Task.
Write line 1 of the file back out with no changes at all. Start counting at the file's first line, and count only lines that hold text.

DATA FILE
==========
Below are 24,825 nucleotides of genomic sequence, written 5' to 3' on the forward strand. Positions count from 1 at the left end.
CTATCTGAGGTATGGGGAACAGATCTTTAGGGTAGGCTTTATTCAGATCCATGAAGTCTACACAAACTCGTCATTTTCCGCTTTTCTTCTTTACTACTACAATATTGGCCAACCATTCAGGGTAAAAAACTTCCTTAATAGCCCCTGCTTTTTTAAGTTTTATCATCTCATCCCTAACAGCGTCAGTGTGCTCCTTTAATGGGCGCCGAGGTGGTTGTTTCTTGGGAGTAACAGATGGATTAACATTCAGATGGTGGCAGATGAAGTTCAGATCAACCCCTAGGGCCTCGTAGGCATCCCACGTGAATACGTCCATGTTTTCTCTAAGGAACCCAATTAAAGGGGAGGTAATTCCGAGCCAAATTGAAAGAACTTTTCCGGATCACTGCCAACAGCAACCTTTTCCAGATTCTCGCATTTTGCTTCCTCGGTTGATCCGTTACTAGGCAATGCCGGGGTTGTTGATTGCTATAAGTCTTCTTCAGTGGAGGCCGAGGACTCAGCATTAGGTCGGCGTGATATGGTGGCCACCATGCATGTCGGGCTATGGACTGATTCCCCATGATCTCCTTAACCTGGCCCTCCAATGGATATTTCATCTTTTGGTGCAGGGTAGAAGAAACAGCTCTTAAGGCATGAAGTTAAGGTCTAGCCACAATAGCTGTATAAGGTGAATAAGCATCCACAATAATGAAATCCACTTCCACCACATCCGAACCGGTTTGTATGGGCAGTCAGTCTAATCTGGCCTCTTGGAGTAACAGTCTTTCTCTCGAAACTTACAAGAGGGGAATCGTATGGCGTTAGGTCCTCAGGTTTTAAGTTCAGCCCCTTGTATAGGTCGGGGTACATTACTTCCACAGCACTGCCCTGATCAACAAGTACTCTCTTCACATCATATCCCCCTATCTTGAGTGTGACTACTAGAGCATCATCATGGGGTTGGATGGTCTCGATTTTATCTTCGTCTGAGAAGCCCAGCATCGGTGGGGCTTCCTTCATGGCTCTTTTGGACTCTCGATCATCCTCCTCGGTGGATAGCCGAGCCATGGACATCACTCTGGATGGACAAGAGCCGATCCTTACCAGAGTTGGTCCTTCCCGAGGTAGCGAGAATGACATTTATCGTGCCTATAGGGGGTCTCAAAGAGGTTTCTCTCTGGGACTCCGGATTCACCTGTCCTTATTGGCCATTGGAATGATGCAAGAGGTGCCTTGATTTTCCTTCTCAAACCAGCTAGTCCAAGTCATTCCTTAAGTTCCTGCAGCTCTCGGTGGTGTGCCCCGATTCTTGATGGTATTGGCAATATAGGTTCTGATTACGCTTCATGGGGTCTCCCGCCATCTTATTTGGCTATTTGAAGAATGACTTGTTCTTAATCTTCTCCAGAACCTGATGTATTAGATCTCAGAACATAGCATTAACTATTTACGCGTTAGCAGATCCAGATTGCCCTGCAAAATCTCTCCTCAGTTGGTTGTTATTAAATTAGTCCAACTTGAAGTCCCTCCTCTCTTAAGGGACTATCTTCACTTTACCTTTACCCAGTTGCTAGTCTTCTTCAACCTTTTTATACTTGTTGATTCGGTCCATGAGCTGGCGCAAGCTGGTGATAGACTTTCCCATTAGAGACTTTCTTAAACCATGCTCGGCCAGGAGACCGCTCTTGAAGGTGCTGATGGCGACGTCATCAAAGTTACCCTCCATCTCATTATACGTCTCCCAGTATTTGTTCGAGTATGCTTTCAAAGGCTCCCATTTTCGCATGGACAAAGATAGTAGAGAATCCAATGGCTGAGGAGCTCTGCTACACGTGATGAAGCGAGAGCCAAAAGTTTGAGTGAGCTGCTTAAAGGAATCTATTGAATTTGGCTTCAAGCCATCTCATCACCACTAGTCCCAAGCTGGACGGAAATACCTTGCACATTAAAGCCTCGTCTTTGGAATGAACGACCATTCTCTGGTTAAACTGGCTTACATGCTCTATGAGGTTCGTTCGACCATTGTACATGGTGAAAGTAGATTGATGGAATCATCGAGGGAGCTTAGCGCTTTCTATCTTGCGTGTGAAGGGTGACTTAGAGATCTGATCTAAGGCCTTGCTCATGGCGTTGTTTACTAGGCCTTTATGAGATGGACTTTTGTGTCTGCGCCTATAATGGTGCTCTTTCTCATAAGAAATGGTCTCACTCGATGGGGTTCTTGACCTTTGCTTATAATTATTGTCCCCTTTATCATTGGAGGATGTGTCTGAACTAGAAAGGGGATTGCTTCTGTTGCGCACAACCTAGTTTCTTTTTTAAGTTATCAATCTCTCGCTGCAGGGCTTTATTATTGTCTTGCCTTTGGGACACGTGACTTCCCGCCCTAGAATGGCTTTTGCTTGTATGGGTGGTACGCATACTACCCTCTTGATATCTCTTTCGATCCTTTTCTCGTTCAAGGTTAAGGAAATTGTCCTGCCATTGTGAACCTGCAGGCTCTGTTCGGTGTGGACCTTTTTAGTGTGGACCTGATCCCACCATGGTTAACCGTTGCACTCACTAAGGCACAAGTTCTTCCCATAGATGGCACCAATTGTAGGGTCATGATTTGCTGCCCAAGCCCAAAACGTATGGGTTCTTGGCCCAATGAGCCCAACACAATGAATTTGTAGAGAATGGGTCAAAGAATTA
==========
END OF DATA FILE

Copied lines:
Below are 24,825 nucleotides of genomic sequence, written 5' to 3' on the forward strand. Positions count from 1 at the left end.